GLAM Research Seminar Series 2020

The GLAM Research Seminar Series is a new initiative for 2020. Open to all, they are designed to showcase the work of GLAM researchers and to foster synergies across the division. 

Upcoming seminars

The drawings by Raphael (1483-1520) at the Ashmolean Museum: new approaches and discoveries

Angelamaria Aceto, Research Assistant (Italian Drawings Project), Ashmolean Museum

Friday 4 December, Zoom, 1-2pm

A giant of  Western art, Raphael is unquestionably one the most creative and influential draughtsman of all time. The Ashmolean Museum is fortunate to be the repository of the most important group of his drawings for scope, quality and historical significance in the world. On the occasion of the 500th anniversary of the artist’s death, the seminar will introduce some case-studies from the collection, while highlighting new recent discoveries. 

This event will take place online; the link to the webinar will be shared two days in advance. 

Please register via Eventbrite by clicking on this link.

If you prefer not to register via Eventbrite then please email to register.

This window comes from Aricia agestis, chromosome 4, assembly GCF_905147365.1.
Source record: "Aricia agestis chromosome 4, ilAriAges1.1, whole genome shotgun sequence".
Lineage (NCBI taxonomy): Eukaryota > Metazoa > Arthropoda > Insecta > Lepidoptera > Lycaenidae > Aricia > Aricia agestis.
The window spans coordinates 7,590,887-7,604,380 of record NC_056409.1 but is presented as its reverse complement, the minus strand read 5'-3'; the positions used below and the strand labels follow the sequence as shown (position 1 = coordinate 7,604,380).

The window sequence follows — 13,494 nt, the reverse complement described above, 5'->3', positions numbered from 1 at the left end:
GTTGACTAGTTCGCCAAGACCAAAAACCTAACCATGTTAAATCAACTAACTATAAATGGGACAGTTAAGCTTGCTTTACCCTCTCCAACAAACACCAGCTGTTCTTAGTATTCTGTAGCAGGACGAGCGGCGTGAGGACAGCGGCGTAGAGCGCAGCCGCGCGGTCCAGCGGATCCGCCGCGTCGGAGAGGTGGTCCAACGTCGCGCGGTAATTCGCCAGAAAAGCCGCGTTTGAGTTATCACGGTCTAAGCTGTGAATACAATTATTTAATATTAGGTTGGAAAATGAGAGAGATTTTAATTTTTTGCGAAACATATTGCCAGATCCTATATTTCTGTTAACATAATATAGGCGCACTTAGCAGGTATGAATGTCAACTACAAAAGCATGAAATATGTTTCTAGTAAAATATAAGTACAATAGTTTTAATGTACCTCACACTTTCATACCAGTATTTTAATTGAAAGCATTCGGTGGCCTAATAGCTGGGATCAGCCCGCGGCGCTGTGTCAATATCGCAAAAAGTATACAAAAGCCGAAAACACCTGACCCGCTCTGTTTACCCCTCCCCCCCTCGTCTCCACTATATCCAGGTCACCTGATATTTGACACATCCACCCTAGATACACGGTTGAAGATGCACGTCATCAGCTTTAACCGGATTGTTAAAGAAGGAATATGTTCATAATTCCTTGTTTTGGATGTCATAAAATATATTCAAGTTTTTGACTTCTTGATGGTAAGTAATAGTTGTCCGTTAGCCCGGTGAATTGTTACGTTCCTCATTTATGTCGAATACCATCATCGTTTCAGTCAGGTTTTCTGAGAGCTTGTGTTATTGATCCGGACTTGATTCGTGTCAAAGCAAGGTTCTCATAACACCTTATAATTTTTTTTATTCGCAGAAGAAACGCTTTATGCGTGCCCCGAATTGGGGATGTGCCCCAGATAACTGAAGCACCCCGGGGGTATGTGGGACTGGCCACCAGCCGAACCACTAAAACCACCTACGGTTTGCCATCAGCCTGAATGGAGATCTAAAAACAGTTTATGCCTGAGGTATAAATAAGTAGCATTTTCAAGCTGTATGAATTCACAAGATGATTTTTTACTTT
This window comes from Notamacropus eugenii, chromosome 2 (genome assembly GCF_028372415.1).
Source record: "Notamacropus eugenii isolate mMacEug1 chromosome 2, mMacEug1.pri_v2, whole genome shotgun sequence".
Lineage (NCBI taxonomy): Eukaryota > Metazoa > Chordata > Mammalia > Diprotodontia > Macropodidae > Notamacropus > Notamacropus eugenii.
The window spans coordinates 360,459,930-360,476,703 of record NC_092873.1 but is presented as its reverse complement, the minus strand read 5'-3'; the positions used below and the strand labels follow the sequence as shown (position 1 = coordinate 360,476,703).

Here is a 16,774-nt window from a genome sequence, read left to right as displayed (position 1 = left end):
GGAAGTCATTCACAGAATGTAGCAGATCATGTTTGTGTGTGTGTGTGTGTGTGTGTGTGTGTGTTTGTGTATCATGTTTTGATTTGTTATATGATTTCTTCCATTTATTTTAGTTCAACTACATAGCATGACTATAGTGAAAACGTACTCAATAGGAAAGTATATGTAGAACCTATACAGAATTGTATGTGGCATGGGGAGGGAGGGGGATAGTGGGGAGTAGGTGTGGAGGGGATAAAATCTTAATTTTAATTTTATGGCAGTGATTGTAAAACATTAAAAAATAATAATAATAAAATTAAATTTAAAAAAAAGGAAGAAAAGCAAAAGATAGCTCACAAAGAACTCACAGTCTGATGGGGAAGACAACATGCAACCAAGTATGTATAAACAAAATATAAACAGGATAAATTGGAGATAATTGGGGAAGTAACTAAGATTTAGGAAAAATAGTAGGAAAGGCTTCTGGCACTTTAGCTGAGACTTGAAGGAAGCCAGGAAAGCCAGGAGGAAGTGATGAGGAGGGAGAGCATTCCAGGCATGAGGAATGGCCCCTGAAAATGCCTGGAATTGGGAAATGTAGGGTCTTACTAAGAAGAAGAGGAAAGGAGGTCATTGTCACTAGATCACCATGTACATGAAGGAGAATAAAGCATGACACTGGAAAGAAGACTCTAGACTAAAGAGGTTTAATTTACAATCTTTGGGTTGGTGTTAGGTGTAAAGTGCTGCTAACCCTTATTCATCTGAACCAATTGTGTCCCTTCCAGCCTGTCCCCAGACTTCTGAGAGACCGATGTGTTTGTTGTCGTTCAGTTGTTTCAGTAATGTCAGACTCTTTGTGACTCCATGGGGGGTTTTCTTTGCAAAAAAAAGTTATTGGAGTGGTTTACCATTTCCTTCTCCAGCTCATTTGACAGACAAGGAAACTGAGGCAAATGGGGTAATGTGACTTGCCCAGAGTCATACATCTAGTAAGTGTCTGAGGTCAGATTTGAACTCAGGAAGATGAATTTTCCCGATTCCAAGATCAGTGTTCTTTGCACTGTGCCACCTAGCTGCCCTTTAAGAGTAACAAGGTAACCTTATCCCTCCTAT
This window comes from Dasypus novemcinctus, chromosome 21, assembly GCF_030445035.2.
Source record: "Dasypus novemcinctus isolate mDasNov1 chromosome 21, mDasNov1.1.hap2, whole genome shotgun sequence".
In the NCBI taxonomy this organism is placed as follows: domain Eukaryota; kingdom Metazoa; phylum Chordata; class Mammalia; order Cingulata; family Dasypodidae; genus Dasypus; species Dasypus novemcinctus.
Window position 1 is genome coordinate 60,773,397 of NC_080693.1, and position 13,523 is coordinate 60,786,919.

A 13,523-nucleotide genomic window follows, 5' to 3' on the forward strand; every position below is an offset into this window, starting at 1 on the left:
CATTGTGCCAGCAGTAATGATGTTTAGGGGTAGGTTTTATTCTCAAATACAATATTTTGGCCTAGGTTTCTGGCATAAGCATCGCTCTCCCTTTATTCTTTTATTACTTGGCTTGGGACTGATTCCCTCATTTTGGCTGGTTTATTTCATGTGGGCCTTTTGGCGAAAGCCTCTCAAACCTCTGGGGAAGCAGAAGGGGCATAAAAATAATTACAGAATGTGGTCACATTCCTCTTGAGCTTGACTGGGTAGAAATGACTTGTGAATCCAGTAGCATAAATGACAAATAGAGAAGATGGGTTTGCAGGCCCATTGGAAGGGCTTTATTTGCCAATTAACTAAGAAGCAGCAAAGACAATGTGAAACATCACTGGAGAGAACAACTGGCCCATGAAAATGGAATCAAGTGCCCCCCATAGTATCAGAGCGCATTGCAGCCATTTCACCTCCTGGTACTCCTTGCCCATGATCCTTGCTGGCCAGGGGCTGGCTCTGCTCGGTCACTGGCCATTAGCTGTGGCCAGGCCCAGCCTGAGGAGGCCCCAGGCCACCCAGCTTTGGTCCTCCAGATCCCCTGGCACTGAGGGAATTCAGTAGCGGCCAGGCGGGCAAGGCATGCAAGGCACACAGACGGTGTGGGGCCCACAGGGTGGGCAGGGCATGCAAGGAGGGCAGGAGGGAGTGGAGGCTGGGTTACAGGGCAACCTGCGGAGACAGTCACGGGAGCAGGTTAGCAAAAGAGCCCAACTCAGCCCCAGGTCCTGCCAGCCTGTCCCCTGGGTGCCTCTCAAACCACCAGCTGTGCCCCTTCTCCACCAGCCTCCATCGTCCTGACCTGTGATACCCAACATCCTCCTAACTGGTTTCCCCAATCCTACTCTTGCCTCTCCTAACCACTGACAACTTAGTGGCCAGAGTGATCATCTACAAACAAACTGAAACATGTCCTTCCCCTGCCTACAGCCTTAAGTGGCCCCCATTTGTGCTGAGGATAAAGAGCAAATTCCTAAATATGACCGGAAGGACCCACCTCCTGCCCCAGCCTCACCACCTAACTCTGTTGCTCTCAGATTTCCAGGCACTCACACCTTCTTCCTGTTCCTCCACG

Previous seminars

Suspended in time

Dr Ricardo Pérez-de la Fuente, Museum Research Fellow, Oxford University Museum of Natural History

Thursday 30 January, Headley Lecture Theatre, Ashmolean Museum, 1-2pm

Amber, fossilised plant resin, is able to transport in time small portions of ancient ecosystems. These became trapped in the resin almost instantly, including diverse organisms preserved in stunning detail. But, how is amber gathered, prepared and studied, from the field to the laboratory? What sort of data about life on Earth millions of years ago can be obtained from this fascinating material?


The shipwreck in a diamond mine: analysing the ivory cargo of a 16th century Portuguese merchant ship

Dr Ashley Coutu, Research Fellow, Pitt Rivers Museum

Thursday 12 March, Headley Lecture Theatre, Ashmolean Museum, 1-2pm

In southwest Namibia in 2008, diamond mining uncovered the remains of the Portuguese vessel Bom Jesus, which wrecked off the coast of Namibia in 1533 AD.  Over forty tons of cargo was found, including gold and silver coins, copper ingots, navigational equipment, and 100 complete tusks of elephant ivory.  We used a combination of analyses to source the tusks to West African habitats, revealing patterns of ivory acquisition and circulation during the formative stages of maritime trade that linked Europe, Africa, and Asia.